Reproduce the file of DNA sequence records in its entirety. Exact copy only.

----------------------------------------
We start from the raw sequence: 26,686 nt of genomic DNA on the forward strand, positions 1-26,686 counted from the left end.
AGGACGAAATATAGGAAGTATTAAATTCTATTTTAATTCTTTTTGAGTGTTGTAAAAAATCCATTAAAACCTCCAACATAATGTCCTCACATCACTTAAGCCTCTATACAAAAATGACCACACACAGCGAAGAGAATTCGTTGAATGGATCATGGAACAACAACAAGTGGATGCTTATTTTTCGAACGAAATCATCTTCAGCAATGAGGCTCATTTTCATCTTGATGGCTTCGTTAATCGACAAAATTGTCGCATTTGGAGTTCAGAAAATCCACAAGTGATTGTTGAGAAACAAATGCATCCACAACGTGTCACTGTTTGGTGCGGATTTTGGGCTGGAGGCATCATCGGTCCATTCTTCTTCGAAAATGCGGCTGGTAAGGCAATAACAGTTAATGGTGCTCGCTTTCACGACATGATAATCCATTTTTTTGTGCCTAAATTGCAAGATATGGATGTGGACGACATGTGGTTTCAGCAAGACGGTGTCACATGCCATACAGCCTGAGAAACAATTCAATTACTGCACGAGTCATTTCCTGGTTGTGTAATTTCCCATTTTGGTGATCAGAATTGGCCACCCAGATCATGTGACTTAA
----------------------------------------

We start from the raw sequence: 26,686 nt of genomic DNA on the forward strand, positions 1-26,686 counted from the left end.
AGGACGAAATATAGGAAGTATTAAATTCTATTTTAATTCTTTTTGAGTGTTGTAAAAAATCCATTAAAACCTCCAACATAATGTCCTCACATCACTTAAGCCTCTATACAAAAATGACCACACACAGCGAAGAGAATTCGTTGAATGGATCATGGAACAACAACAAGTGGATGCTTATTTTTCGAACGAAATCATCTTCAGCAATGAGGCTCATTTTCATCTTGATGGCTTCGTTAATCGACAAAATTGTCGCATTTGGAGTTCAGAAAATCCACAAGTGATTGTTGAGAAACAAATGCATCCACAACGTGTCACTGTTTGGTGCGGATTTTGGGCTGGAGGCATCATCGGTCCATTCTTCTTCGAAAATGCGGCTGGTAAGGCAATAACAGTTAATGGTGCTCGCTTTCACGACATGATAATCCATTTTTTTGTGCCTAAATTGCAAGATATGGATGTGGACGACATGTGGTTTCAGCAAGACGGTGTCACATGCCATACAGCCTGAGAAACAATTCAATTACTGCACGAGTCATTTCCTGGTTGTGTAATTTCCCATTTTGGTGATCAGAATTGGCCACCCAGATCATGTGACTTAA